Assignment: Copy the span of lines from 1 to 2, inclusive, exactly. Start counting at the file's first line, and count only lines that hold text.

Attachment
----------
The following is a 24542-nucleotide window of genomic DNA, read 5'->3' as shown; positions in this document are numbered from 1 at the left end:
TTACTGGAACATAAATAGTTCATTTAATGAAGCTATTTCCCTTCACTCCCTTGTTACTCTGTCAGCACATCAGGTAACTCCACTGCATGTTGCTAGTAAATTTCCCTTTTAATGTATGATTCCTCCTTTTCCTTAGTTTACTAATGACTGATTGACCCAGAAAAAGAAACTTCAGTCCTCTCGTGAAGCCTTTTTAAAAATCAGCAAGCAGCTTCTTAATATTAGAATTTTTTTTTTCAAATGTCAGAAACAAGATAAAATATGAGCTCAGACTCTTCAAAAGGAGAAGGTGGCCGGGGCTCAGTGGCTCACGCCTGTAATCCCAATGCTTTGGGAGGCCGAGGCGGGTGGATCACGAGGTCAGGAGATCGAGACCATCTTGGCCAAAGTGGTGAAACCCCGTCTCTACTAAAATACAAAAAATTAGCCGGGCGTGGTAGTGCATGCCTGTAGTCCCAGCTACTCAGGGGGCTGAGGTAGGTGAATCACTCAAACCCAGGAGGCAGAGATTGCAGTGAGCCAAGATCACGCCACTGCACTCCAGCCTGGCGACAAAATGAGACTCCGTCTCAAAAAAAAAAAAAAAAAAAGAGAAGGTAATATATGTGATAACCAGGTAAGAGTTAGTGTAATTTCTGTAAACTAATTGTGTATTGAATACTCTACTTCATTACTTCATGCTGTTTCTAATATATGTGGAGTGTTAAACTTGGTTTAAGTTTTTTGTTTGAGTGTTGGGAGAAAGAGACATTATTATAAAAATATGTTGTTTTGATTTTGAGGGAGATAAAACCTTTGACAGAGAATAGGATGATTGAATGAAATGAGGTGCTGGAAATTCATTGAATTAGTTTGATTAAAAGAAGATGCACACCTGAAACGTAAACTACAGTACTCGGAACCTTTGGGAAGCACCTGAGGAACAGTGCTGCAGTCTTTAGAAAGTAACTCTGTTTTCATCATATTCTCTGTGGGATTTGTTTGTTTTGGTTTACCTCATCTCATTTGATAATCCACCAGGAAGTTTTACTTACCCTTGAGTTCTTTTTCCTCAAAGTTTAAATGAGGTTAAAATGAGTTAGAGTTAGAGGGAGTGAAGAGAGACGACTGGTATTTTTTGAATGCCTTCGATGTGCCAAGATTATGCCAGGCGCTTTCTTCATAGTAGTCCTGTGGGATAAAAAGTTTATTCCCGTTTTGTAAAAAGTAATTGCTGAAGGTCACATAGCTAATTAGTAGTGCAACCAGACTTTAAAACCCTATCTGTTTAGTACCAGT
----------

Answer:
The following is a 24542-nucleotide window of genomic DNA, read 5'->3' as shown; positions in this document are numbered from 1 at the left end:
TTACTGGAACATAAATAGTTCATTTAATGAAGCTATTTCCCTTCACTCCCTTGTTACTCTGTCAGCACATCAGGTAACTCCACTGCATGTTGCTAGTAAATTTCCCTTTTAATGTATGATTCCTCCTTTTCCTTAGTTTACTAATGACTGATTGACCCAGAAAAAGAAACTTCAGTCCTCTCGTGAAGCCTTTTTAAAAATCAGCAAGCAGCTTCTTAATATTAGAATTTTTTTTTTCAAATGTCAGAAACAAGATAAAATATGAGCTCAGACTCTTCAAAAGGAGAAGGTGGCCGGGGCTCAGTGGCTCACGCCTGTAATCCCAATGCTTTGGGAGGCCGAGGCGGGTGGATCACGAGGTCAGGAGATCGAGACCATCTTGGCCAAAGTGGTGAAACCCCGTCTCTACTAAAATACAAAAAATTAGCCGGGCGTGGTAGTGCATGCCTGTAGTCCCAGCTACTCAGGGGGCTGAGGTAGGTGAATCACTCAAACCCAGGAGGCAGAGATTGCAGTGAGCCAAGATCACGCCACTGCACTCCAGCCTGGCGACAAAATGAGACTCCGTCTCAAAAAAAAAAAAAAAAAAAGAGAAGGTAATATATGTGATAACCAGGTAAGAGTTAGTGTAATTTCTGTAAACTAATTGTGTATTGAATACTCTACTTCATTACTTCATGCTGTTTCTAATATATGTGGAGTGTTAAACTTGGTTTAAGTTTTTTGTTTGAGTGTTGGGAGAAAGAGACATTATTATAAAAATATGTTGTTTTGATTTTGAGGGAGATAAAACCTTTGACAGAGAATAGGATGATTGAATGAAATGAGGTGCTGGAAATTCATTGAATTAGTTTGATTAAAAGAAGATGCACACCTGAAACGTAAACTACAGTACTCGGAACCTTTGGGAAGCACCTGAGGAACAGTGCTGCAGTCTTTAGAAAGTAACTCTGTTTTCATCATATTCTCTGTGGGATTTGTTTGTTTTGGTTTACCTCATCTCATTTGATAATCCACCAGGAAGTTTTACTTACCCTTGAGTTCTTTTTCCTCAAAGTTTAAATGAGGTTAAAATGAGTTAGAGTTAGAGGGAGTGAAGAGAGACGACTGGTATTTTTTGAATGCCTTCGATGTGCCAAGATTATGCCAGGCGCTTTCTTCATAGTAGTCCTGTGGGATAAAAAGTTTATTCCCGTTTTGTAAAAAGTAATTGCTGAAGGTCACATAGCTAATTAGTAGTGCAACCAGACTTTAAAACCCTATCTGTTTAGTACCAGT